How sweet are these little babies?
I made them from this gorgeous WMU Cookery Book from 1952. I can’t remember where I got it from, but it’s become one of my favourites. This is the 18th edition, printed in Brisbane.
First page is this charming advertisement for a hotel – with hot and cold running water! Other luxuries designed to sweep guests off their feet were reading lamps beside the bed and telephones.
Funnily enough, although it is never mentioned, The Canberra Hotel was actually created as an alcohol-free hotel, as part of the prohibition movement. They named it The Canberra as they thought it sounded terribly patriotic.
The index has chapters including Soup, Fish, Entries, Breakfast Dishes and Meats, Beef and Veal, Bacon and Pork, Lamb and Mutton, Game and Poultry, Gravies and Sauces, Salads and Dressings, Vegetables, Vegetarian Cookery, Boiled Puddings, Baked Puddings, Cold Puddings, Jellies and Creams, Pastry, Pies and Tarts, Sweet Sauces, Cakes, Fruit and Pound Cakes, Sponge Cakes and Sandwiches, Spice Cakes, Afternoon Tea Cakes, Biscuits, Bread and Scones, Icings and Fillings for Cakes, Sandwiches and Savouries, Omelettes and Pancakes, Jams Jellies and Marmalades, Pickles and Chutneys, Beverages, Sweets, Ices, Household Hints and Miscellaneous.
In addition to these categories, they’ve helpfully included weights and measures, a timetable for roasting and boiling meats, vegetables and various other things; and some hints for the inexperienced cook:
Here we learn how to make Beef Tea (whatever happened to that, anyway? It’s in every vintage cookbook I own… seemed popular!), how to bake/roast meat, how to make soup, grill, how to make boiled custard, white sauce, glaze for pastry, meringue topping, whipped cream and how to make tea:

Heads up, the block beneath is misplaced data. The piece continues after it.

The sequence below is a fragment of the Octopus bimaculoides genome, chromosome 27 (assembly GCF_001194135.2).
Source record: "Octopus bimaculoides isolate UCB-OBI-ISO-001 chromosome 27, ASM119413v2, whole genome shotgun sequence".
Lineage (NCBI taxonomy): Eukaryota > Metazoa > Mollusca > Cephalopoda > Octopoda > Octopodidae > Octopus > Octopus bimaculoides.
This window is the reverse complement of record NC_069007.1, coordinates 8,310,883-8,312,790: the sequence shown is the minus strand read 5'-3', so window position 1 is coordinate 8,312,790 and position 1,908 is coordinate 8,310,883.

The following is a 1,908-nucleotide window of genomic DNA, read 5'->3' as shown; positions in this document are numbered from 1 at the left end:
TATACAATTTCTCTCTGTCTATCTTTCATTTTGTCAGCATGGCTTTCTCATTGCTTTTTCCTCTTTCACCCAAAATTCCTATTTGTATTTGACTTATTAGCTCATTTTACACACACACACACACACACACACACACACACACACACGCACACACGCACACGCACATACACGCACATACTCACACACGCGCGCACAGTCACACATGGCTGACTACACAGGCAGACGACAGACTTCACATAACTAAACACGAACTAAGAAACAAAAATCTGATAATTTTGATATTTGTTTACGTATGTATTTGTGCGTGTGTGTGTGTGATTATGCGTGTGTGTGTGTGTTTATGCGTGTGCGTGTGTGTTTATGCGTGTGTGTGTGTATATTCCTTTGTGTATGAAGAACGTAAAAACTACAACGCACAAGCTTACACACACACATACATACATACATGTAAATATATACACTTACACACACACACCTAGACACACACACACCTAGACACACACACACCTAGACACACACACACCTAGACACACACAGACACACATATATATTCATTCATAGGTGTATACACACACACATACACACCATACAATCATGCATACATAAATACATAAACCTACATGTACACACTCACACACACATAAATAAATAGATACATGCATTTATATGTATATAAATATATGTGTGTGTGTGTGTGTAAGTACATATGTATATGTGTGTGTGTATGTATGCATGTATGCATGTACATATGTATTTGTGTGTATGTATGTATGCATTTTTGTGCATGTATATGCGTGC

Warm teapot by rinsing it out with boiling water. Allow half teaspoon of tea to each person and half for the pot. Use fresh boiling water and pour it on the leaves without moving kettle from stove. Allow to infuse for 5 minutes and stir before serving. See the water has just reached boiling point before pouring it onto the tea leaves.
We’re also told what accompaniments go with what meat, and what to do to “help out on occasions when interruptions set catering plans or unexpected visitors arrive”, including stocking up with tinned sardines and asparagus tips, and a few quick recipes for such occasions.
I love the “Brief Hints” that throw together some random bits and pieces that the home cook would be glad to know. Such gems like:
A tempting dish for a hot day – Slice finely 2 or 3 onions and brown them in butter, adding salt and pepper to taste. Beat 2 eggs, stir into pan with the onions and cook til set. Serve with hot buttered toast.
If you add the juice of a lemon when making a cake with dripping, the cake will taste, when cooked, as though it had been made with butter.
Cook dried apricots in a syrup made of half liquid in which they were soaked and half of fresh cold water. Cooked this way they take less sugar and taste like fresh apricots.
There are a few Brisbane-centric ads, which are all delightfully typical of their time.